Multi-level thresholds of residential and agricultural land use for elk avoidance across the Greater Yellowstone Ecosystem.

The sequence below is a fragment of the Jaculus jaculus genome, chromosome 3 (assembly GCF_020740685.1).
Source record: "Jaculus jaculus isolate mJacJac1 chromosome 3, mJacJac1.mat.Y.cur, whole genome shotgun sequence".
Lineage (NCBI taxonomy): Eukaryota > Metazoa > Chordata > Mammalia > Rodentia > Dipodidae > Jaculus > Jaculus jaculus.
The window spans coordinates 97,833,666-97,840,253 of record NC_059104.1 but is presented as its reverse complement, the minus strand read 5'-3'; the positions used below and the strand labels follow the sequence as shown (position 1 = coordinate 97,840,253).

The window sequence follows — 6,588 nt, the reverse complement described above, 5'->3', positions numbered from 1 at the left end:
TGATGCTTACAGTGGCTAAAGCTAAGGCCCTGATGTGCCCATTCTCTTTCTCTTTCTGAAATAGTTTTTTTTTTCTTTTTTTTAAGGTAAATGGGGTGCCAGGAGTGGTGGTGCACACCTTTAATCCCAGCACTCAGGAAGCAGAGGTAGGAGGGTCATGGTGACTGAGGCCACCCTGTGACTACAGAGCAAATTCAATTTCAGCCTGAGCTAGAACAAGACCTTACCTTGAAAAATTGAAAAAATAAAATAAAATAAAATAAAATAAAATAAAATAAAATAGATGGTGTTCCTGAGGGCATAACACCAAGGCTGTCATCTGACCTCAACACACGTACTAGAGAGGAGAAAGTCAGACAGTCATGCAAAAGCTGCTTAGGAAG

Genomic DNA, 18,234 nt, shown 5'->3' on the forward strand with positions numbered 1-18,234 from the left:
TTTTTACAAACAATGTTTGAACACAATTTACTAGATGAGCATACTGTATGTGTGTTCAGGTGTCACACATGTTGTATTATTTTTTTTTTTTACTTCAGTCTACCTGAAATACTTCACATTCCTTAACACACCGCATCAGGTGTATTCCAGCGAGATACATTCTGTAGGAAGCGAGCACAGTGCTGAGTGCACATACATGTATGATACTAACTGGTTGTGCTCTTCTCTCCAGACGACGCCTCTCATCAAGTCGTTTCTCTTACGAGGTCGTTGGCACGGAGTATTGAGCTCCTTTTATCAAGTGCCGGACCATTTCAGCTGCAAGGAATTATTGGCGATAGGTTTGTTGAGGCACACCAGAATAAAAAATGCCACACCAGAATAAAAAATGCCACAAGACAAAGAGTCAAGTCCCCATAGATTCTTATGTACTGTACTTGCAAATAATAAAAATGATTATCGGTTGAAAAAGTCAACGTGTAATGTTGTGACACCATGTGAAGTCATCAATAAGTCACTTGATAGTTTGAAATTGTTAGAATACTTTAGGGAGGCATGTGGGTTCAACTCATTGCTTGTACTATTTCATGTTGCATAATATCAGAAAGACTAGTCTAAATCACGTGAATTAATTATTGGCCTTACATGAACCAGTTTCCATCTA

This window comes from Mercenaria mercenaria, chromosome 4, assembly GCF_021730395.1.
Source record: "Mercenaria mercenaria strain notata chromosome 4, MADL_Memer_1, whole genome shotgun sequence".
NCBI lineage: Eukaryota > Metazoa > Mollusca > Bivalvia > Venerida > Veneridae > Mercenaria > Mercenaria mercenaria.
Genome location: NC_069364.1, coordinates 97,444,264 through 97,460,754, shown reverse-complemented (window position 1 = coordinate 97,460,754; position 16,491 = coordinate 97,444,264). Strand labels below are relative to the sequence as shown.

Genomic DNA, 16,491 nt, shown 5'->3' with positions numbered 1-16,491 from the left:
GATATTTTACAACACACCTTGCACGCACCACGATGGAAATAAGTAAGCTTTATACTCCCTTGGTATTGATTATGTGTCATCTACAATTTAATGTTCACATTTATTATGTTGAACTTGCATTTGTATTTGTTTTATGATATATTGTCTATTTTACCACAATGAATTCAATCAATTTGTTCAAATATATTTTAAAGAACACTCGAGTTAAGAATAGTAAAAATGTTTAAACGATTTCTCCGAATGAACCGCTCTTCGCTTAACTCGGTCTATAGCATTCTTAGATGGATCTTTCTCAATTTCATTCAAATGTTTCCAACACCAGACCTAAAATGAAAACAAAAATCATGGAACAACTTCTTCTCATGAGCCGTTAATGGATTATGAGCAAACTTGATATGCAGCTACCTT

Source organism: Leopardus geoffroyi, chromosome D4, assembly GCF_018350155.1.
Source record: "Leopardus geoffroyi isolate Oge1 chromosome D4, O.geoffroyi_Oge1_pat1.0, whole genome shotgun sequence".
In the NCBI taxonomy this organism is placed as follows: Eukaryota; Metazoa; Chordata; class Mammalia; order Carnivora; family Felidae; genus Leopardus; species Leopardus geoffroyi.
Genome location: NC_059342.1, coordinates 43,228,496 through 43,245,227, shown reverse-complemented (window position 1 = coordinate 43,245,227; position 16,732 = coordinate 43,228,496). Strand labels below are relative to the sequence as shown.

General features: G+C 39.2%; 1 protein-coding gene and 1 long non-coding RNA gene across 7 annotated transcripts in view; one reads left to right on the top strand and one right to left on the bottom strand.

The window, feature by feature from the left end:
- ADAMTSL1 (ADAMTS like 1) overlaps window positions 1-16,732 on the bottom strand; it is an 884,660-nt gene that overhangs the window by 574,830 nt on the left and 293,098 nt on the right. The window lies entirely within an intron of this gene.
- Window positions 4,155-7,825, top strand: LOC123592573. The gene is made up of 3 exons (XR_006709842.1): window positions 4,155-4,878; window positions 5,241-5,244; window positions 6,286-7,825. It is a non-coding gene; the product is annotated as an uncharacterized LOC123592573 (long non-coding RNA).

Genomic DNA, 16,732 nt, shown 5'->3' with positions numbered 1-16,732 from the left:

Conversion of land for settlements and agriculture is increasing globally and can influence wildlife space use. However, there is limited research to identify the thresholds of land-use change that incur wildlife avoidance and how these thresholds might vary across levels of selection. We evaluated multi-level avoidance thresholds of elk Cervus canadensis impacted by residential development and irrigated agriculture across the Greater Yellowstone Ecosystem in Idaho, Montana and Wyoming. Using GPS data from 765 elk in 21 herds, we estimated habitat selection in relation to development and agriculture at three levels (home range selection, within home range selection and movement path selection). Next, using individual selection covariates and associated measures of land-use availability, we used functional-response models to evaluate how selection varied based on availability, and in turn, to estimate avoidance thresholds. We found individual and level-specific variation in elk responses to environmental factors. Elk exhibited stronger responses (either selection or avoidance) when selecting home range locations (i.e. second-order selection) than when selecting areas within home ranges (i.e. third-order selection) or selecting movement paths (i.e. fourth-order selection). Importantly, elk avoidance of development and agriculture changed as the amount of land in these categories changed. Across all levels of selection elk exhibited neutral selection for human development at low levels of availability (<1.1%-2.2% developed) but avoided areas that were >1.1%-2.2% developed. Conversely, elk selected positively for irrigated agriculture at low to moderate levels of availability (<52.0%-66.2% agriculture) but exhibited neutral selection in areas that were >52.0%-66.2% agriculture. Synthesis and applications. Elk avoidance of low levels of human development suggests conservation efforts such as restrictions on future development or conservation easements could focus on areas that are still below 2% developed. Additionally, because elk selection was strongest at the landscape scale, conservation actions that are based on information about the overall landscape structure may be most impactful. Our results highlight the importance of understanding variability in wildlife habitat selection at multiple levels, particularly in relation to land-use change, and highlight how functional response modelling can help inform landscape conservation.